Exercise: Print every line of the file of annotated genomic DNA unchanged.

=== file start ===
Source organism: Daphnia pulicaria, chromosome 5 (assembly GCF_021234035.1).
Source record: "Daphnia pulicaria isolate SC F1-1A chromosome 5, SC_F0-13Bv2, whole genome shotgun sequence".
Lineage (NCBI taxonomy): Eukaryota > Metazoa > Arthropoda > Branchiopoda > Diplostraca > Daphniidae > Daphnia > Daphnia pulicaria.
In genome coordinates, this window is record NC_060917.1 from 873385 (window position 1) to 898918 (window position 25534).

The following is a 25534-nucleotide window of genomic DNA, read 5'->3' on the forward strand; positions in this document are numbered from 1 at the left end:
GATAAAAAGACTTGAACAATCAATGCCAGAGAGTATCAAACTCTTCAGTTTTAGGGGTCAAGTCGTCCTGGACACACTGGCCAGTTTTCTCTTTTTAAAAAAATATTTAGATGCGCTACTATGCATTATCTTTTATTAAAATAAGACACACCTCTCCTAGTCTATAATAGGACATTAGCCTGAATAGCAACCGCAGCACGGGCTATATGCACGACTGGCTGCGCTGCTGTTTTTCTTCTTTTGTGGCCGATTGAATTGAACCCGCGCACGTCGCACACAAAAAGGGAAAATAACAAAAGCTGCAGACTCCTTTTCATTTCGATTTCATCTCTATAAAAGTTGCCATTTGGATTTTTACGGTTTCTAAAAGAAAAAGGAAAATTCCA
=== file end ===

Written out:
Source organism: Daphnia pulicaria, chromosome 5 (assembly GCF_021234035.1).
Source record: "Daphnia pulicaria isolate SC F1-1A chromosome 5, SC_F0-13Bv2, whole genome shotgun sequence".
Lineage (NCBI taxonomy): Eukaryota > Metazoa > Arthropoda > Branchiopoda > Diplostraca > Daphniidae > Daphnia > Daphnia pulicaria.
In genome coordinates, this window is record NC_060917.1 from 873385 (window position 1) to 898918 (window position 25534).

The following is a 25534-nucleotide window of genomic DNA, read 5'->3' on the forward strand; positions in this document are numbered from 1 at the left end:
GATAAAAAGACTTGAACAATCAATGCCAGAGAGTATCAAACTCTTCAGTTTTAGGGGTCAAGTCGTCCTGGACACACTGGCCAGTTTTCTCTTTTTAAAAAAATATTTAGATGCGCTACTATGCATTATCTTTTATTAAAATAAGACACACCTCTCCTAGTCTATAATAGGACATTAGCCTGAATAGCAACCGCAGCACGGGCTATATGCACGACTGGCTGCGCTGCTGTTTTTCTTCTTTTGTGGCCGATTGAATTGAACCCGCGCACGTCGCACACAAAAAGGGAAAATAACAAAAGCTGCAGACTCCTTTTCATTTCGATTTCATCTCTATAAAAGTTGCCATTTGGATTTTTACGGTTTCTAAAAGAAAAAGGAAAATTCCA